A single tooth can have up to 500 million germs on its surface. Here are a few interesting facts about dental bacteria.
Although you are not born with mouth bacteria, the introduction to them happens very rapidly. Sharing silverware and glasses, putting hands and feet in your mouth, and even getting kisses from family members exposes your mouth to bacteria. Each year that passes brings exposure to new visitors that stick around for life. Scientists estimate that there are well over 500 different species of bacteria associated with the human mouth but every person has their own unique combinations.
Good Germs, Bad Germs
Not all germs are bad. We need many of them to help with digestion and protection against other counterparts that prefer to destroy tissue and teeth. As you swallow, billions of germs travel into your gut and become part of your digestive system. Usually, the germs that live on the surface of your teeth and gums are fragile and can be removed easily. The bad germs tend to create ecosystems deep below the gum line where they won’t be bothered.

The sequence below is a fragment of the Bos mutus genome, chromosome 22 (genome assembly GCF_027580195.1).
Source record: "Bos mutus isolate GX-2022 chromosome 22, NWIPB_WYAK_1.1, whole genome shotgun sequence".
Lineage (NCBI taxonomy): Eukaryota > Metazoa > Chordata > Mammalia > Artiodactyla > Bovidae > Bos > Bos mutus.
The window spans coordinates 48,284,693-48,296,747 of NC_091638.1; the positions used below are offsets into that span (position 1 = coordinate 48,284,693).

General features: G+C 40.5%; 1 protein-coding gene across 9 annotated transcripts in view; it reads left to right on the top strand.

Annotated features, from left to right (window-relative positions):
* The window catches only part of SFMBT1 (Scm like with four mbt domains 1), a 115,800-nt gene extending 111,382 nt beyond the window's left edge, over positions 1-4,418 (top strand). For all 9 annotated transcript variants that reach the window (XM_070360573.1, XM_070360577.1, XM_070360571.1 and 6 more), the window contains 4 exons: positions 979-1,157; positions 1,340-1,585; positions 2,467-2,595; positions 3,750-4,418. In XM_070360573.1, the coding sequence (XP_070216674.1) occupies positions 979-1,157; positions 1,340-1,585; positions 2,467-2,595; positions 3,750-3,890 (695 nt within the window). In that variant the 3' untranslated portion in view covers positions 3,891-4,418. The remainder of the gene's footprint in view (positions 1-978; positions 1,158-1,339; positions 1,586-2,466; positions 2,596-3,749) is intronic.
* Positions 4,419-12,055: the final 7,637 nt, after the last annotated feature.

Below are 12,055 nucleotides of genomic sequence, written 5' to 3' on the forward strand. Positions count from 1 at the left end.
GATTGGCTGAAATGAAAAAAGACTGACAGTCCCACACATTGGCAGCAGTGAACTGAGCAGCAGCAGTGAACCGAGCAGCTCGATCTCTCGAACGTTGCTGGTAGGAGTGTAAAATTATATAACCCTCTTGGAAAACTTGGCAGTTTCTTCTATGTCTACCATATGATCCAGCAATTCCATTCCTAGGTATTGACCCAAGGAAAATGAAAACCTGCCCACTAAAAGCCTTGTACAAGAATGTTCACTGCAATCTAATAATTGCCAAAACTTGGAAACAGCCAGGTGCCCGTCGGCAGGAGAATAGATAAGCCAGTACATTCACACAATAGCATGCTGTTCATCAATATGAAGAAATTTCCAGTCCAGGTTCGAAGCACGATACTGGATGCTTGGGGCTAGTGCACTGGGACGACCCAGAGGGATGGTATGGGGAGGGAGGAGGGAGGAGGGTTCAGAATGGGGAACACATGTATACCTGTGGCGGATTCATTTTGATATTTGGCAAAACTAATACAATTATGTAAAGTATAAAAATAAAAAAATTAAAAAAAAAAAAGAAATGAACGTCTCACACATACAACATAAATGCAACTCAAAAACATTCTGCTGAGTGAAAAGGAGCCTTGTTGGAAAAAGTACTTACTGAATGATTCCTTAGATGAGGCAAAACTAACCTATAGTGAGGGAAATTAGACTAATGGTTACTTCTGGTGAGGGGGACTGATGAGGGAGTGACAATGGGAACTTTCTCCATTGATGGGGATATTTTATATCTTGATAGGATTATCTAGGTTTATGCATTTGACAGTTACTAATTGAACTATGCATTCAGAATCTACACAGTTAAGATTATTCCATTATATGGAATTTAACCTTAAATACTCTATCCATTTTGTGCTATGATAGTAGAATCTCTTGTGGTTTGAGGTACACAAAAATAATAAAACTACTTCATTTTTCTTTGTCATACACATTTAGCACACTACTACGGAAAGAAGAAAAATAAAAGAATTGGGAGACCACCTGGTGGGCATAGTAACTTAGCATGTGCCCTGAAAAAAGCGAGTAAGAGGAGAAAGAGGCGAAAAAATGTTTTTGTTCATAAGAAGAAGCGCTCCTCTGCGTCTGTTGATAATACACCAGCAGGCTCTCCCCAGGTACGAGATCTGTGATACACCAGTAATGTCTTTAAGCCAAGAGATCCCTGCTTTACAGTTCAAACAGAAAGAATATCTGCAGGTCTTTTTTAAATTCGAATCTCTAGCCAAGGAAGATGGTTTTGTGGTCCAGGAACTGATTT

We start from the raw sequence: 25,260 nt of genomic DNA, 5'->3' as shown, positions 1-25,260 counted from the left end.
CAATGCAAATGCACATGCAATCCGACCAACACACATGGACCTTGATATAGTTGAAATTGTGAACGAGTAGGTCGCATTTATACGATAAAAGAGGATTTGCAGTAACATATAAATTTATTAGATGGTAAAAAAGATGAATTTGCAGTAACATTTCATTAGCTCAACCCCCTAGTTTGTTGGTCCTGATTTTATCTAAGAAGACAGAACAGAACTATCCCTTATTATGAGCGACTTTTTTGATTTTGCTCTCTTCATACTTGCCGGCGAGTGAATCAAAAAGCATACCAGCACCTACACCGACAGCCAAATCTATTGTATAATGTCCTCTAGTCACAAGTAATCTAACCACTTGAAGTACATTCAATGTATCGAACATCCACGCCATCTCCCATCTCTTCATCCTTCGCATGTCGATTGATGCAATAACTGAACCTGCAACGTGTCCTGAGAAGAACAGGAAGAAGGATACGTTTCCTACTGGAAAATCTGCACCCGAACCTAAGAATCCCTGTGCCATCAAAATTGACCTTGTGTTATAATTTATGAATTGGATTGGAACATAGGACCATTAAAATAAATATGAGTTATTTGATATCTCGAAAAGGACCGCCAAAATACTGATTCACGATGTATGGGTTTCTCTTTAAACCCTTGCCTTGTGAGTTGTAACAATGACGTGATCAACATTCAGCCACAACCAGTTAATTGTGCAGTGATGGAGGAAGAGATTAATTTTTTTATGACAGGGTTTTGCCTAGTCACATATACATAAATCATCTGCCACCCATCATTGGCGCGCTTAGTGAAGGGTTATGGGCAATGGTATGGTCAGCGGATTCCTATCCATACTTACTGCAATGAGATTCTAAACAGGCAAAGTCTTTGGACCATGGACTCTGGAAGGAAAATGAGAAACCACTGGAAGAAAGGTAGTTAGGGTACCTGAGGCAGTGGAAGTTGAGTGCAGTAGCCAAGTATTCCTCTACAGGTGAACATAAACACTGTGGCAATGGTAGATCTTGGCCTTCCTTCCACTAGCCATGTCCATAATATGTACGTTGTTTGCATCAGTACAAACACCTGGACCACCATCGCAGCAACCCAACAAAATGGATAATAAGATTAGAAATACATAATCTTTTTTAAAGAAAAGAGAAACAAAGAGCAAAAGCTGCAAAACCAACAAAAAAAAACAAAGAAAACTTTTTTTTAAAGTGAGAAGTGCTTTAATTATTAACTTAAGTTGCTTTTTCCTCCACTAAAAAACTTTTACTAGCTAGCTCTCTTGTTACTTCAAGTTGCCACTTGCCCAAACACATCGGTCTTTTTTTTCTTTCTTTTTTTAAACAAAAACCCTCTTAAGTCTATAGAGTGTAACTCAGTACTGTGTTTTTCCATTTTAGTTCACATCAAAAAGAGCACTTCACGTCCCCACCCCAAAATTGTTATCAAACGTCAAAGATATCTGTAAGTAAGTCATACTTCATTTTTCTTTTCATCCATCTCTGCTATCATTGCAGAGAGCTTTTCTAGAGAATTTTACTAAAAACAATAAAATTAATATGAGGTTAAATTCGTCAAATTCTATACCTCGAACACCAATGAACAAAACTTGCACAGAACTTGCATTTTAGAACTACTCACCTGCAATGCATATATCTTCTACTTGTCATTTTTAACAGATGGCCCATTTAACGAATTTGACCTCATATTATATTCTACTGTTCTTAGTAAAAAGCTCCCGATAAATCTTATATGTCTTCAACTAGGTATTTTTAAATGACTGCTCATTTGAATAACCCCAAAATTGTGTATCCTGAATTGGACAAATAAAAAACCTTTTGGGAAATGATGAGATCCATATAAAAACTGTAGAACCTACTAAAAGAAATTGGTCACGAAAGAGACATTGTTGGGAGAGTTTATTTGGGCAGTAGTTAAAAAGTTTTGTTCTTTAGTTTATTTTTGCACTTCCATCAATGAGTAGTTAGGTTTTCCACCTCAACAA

What Do They Do?
Sophisticated bacteria are just trying to survive and the best way to do that is find safety in numbers. Sticky slime called biofilm is the ideal substance for germs to attach themselves to your teeth. As bacteria swim by, they are attracted to other similar bacteria and they gang together to create a colony. They are able to communicate with each other and give off byproducts that other species of bacteria can use for fuel. Repeat this process and you’ve got yourself quite a community of plaque bugs. These “bugs” devour sugars from your food and their excretions are what cause decay and initiate infection. Some aggressive bacteria travel beyond your mouth and through your bloodstream to the rest of your body.
When You Should Worry
You are the host and germs are the invaders, capable of destroying you if your body’s defenses aren’t working correctly. The time to be concerned is when bacteria in your mouth are causing inflammation. Bleeding gums, bad tastes, and pain of any kind is your clue to get checked out right away. Chronic inflammation almost always leads to bone loss (periodontal disease) and cavities. It can also be very taxing on your organs. Brushing twice a day and disrupting bacterial colonies in between your teeth at least once a day by flossing should keep your out of trouble. Trust your dentist and his or her team to properly diagnose your mouth.
Did you know that our office offers bacterial screenings to find out the quality of your saliva and what kind of bacteria are in your mouth? With this kind of information, we are better able to treat your specific condition for a happy and healthy smile.